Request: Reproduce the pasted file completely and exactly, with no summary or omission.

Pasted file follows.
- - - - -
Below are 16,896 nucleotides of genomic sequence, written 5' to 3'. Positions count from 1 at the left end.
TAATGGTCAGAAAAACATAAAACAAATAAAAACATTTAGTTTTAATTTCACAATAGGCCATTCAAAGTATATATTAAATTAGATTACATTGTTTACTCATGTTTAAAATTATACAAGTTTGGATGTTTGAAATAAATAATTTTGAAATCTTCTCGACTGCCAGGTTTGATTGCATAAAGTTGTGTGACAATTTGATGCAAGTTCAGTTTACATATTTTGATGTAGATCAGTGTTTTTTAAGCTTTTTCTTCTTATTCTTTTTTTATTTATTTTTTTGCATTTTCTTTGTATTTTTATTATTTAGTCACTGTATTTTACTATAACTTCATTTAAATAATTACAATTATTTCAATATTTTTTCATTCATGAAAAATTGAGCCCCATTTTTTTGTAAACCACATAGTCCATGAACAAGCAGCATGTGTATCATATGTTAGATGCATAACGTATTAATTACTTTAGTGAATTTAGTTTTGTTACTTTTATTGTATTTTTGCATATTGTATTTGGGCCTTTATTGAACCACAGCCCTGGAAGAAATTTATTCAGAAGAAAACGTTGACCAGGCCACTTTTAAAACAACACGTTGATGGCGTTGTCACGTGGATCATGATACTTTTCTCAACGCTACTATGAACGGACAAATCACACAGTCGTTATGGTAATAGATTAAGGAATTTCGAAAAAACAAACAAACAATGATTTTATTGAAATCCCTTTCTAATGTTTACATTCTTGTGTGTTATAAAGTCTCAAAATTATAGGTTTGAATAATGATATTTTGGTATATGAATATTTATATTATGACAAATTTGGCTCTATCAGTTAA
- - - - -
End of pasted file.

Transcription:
Below are 16,896 nucleotides of genomic sequence, written 5' to 3'. Positions count from 1 at the left end.
TAATGGTCAGAAAAACATAAAACAAATAAAAACATTTAGTTTTAATTTCACAATAGGCCATTCAAAGTATATATTAAATTAGATTACATTGTTTACTCATGTTTAAAATTATACAAGTTTGGATGTTTGAAATAAATAATTTTGAAATCTTCTCGACTGCCAGGTTTGATTGCATAAAGTTGTGTGACAATTTGATGCAAGTTCAGTTTACATATTTTGATGTAGATCAGTGTTTTTTAAGCTTTTTCTTCTTATTCTTTTTTTATTTATTTTTTTGCATTTTCTTTGTATTTTTATTATTTAGTCACTGTATTTTACTATAACTTCATTTAAATAATTACAATTATTTCAATATTTTTTCATTCATGAAAAATTGAGCCCCATTTTTTTGTAAACCACATAGTCCATGAACAAGCAGCATGTGTATCATATGTTAGATGCATAACGTATTAATTACTTTAGTGAATTTAGTTTTGTTACTTTTATTGTATTTTTGCATATTGTATTTGGGCCTTTATTGAACCACAGCCCTGGAAGAAATTTATTCAGAAGAAAACGTTGACCAGGCCACTTTTAAAACAACACGTTGATGGCGTTGTCACGTGGATCATGATACTTTTCTCAACGCTACTATGAACGGACAAATCACACAGTCGTTATGGTAATAGATTAAGGAATTTCGAAAAAACAAACAAACAATGATTTTATTGAAATCCCTTTCTAATGTTTACATTCTTGTGTGTTATAAAGTCTCAAAATTATAGGTTTGAATAATGATATTTTGGTATATGAATATTTATATTATGACAAATTTGGCTCTATCAGTTAA